My partner, Jen, and I took a week's holiday in Anglesey at the start of September. It was the fourth time in five Septembers.
I don't know if it was because we were a week earlier this year, or because summer is running later, but there seemed to be less wildlife about this time. No wheatears, only a few gannets, and a single tern. But it was still a wonderful holiday, there were plenty of flowers still in bloom, I saw ravens, a seal and goosanders, and I got to take an extremely jammy photograph of a black-headed gull watching a bottle-nosed dolphin failing to catch a fish:
Natural Selection is very much alive and kicking in Anglesey. (As it is everywhere else.)
We had been getting anxious for bats, not having seen any flitting above our patio this year. But we finally saw one—just one—on Tuesday evening. The bats are attracted to the house by insects, which are themselves attracted there by the residual day-warmth radiating from the stones of our south-west-facing house. The warmth was very noticeable. Jen and I could feel it from at least ten feet away. Our own little micro-climate!
Seeing the bat made my week.
Then, on Wednesday, we made a day-trip to Whitby to buy crab and to eat fish and chips. We took our farmer friend along for good measure. The fish and chips were excellent, as was the crab, which we ate in a sandwich for lunch on Thursday.
My friend Mike is currently building a kayak in Cumbria, so I went over to stay with him for a couple of days. On my way there, on Tuesday, I took a spin through the Yorkshire Dales, visited my joint-favourite second-hand bookshop in Sedbergh, drove over to Windermere, then took the Kirkstone Pass to Brothers Water.
I've wanted to visit Brothers Water for about 20 years—ever since Mum returned from a holiday in the Lake District with Dad, full of excitement at having seen red squirrels in the woods next to Brothers Water. She thought I should drive up there right away to look for them. On Tuesday, I finally got round to it.
Not wishing to build up any sort of suspense, I should tell you right away that I didn't see any red squirrels. I've only seen one red squirrel in my entire life: out of a car window, when I was about six, in Dibbinsdale, near our home in Bromborough. You won't find any red squirrels in Dibbinsdale today. Or ever again, most likely. They've been seen off by the pox, and a nationwide cull of the invasive grey vectors seems unlikely.
Who needs squirrels? It was a lovely walk along the footpath near Brothers Water. The weather was unseasonably warm, but there was quite a lot of mist about. Despite the mist, my photos came out better than I expected:
The following day, yesterday, with Mike taking almost as long as Noah on his boat, I took a spin up to Keswick to visit Castlerigg stone circle. I then popped into the town and visited the pencil museum. There's 15 minutes (and £4.50) I'll never get back!
I stopped for a brew at Coniston Water on my way back to Mike's place. As I tucked into my, I felt, well-earned Eccles cake, I was visited by a pair of robins, on the scrounge for crumbs. Unfortunately, they took it in turns coming over to me, so I wasn't able to get a photo of the two of them together. But they did come sufficiently close to enable me to use my favourite macro lens:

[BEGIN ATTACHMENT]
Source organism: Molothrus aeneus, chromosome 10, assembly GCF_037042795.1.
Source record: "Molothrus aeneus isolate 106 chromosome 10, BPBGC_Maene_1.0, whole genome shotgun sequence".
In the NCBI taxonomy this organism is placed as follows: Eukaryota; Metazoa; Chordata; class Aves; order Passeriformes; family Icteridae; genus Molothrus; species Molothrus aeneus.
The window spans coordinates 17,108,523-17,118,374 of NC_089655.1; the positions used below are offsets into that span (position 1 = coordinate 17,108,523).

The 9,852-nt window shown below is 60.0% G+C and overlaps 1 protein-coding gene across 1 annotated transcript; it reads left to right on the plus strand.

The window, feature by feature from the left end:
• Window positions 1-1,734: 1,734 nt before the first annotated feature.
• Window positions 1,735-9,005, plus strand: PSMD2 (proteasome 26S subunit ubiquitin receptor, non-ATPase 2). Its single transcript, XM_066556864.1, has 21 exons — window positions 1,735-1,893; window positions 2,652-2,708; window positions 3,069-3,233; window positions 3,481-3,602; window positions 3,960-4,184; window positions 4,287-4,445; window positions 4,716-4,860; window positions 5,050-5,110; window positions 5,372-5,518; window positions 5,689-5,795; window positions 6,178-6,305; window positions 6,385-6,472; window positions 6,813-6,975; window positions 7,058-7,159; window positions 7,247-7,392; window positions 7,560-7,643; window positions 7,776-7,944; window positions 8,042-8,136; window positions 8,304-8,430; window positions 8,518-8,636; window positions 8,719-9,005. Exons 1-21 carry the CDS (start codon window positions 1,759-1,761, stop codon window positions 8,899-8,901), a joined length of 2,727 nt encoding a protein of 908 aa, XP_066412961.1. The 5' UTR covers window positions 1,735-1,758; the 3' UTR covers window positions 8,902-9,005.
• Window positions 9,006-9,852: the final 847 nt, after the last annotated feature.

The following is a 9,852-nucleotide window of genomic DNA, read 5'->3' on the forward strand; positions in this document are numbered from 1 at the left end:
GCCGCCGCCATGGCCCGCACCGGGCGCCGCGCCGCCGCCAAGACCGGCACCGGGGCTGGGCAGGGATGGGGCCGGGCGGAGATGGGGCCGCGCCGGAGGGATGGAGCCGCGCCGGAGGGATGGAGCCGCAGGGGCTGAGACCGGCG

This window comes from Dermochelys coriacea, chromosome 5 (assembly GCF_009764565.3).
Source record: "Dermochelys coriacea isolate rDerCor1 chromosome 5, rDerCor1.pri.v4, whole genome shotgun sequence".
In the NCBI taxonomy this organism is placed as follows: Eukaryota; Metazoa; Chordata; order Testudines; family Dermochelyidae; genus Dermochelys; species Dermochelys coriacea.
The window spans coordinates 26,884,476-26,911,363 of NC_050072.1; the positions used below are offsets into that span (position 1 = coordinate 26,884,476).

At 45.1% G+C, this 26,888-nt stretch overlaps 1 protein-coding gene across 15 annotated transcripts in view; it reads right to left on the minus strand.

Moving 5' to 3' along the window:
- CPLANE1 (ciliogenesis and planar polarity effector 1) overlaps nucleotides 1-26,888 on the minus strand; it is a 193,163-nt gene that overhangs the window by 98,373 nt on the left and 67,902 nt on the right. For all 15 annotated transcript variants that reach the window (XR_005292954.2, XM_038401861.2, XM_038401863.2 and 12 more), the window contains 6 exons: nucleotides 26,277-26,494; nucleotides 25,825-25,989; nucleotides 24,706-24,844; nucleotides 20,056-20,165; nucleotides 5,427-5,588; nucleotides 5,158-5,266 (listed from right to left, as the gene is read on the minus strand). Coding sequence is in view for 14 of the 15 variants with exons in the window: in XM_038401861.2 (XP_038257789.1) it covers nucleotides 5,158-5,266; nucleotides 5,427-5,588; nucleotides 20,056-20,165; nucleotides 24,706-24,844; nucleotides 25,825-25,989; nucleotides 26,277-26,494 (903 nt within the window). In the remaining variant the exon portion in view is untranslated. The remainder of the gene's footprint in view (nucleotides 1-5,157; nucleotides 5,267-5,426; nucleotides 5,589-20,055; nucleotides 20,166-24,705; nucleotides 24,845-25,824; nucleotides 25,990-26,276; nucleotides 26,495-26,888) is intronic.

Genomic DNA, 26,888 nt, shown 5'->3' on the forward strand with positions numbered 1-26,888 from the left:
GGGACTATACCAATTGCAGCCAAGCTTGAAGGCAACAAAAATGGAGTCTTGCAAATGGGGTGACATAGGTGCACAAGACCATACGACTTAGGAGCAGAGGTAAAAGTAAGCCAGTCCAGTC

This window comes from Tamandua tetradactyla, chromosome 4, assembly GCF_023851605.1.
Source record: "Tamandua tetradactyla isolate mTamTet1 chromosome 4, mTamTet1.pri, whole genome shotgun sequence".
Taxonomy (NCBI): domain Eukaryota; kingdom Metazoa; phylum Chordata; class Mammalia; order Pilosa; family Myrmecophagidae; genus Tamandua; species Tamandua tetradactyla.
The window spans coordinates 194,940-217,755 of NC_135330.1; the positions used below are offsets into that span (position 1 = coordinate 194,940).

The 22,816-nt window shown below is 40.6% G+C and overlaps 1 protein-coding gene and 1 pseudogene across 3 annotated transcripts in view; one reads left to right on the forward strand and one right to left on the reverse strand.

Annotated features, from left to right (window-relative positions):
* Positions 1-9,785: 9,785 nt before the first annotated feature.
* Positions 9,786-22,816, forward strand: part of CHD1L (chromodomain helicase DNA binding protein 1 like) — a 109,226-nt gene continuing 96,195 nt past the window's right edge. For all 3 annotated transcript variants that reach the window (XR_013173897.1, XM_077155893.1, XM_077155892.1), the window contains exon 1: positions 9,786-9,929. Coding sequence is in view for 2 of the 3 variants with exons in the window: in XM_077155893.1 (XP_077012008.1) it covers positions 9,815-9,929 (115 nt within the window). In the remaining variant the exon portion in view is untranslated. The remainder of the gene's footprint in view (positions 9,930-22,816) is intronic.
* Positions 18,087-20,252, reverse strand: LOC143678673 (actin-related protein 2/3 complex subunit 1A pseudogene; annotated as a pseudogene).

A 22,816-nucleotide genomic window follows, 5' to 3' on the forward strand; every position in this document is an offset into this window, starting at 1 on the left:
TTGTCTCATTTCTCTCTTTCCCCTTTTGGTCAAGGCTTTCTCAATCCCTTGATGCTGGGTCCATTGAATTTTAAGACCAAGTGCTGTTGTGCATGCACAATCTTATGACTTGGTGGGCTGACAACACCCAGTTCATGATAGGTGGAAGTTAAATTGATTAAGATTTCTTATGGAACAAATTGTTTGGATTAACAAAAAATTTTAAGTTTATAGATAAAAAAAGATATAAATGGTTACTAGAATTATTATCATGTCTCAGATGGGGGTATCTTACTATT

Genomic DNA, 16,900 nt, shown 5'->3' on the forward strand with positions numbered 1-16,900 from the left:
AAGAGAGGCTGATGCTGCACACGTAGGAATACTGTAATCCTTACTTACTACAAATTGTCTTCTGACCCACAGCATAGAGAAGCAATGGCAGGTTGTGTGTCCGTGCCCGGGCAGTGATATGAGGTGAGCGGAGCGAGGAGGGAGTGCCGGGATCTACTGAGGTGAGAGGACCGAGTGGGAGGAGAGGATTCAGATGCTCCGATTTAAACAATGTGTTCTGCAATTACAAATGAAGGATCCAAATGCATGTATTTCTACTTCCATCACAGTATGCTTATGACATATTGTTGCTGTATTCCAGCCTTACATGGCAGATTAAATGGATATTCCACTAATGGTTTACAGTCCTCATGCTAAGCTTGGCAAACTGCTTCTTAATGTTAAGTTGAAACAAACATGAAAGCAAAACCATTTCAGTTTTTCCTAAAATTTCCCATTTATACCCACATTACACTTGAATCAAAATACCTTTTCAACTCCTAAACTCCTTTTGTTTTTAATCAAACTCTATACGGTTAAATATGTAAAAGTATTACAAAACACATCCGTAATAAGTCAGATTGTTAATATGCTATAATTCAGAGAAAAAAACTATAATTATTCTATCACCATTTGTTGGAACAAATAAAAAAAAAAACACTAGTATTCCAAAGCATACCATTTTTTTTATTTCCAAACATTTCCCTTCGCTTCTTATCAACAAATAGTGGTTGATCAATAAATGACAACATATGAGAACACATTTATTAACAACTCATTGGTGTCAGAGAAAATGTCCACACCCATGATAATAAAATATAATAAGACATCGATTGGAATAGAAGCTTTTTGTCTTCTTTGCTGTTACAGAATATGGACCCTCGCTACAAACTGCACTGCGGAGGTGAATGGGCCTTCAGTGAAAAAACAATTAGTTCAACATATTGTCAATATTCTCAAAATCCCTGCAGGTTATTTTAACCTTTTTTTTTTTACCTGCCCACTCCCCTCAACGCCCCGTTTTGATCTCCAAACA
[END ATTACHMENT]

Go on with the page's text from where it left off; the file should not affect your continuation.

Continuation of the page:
Yesterday would have been Mum's 76th birthday. She'd have been delighted to hear of my close encounter with a pair of her favourite birds. Even more delighted than if I'd seen some red squirrels.
I went to sleep at Dad's last night to the sound of a vixen screeching to attract potential mates. She was very nearby—on the railway line most likely. It is a disconcertingly human-sounding noise. Indeed, the first time Mum and Dad heard it, many decades ago, they thought a woman was being attached. They stood worried at the bottom of the garden, trying to work out where the noise was coming from, wondering whether they should call the police.
The mid-winter screeches of vixens is one of the sounds of my childhood. I have only heard it once here in Yorkshire: in August 2001, on Jen's and my very first night in our new home. It carried on for about 20 minutes, until in was terminated by a single shotgun blast. Foxes are not tolerated in sheep country.
Three or four mornings over the last week, I have lain in bed in the dark, not particularly early hours, listening to a little owl calling somewhere nearby. It is a delightfully eerie sound.
On Monday morning, while making a cup of tea, I looked out of the kitchen window to see a grey squirrel—a rarity in this neck of the non-woods—chasing Philip the pheasant around the lawn.
It was only afterwards that it occurred to me that all three creatures—owl, squirrel, and pheasant—represent non-native species that were introduced to the island of Great Britain by mankind. Just like me—a Wirral lad relocated to Yorkshire—they are off-comed-uns who will never be totally accepted by the natives.
I am remarkably inconsistent when it comes to non-native species. Little owls and pheasants don't bother me in the slightest. In fact, I rather like them, as I like other non-native species, such as rabbits and brown hares. But grey squirrels really wind me up. Grey squirrels and domestic cats.
Domestic cats and grey squirrels will be first and second against the wall respectively, come the Glorious Richard Revolution.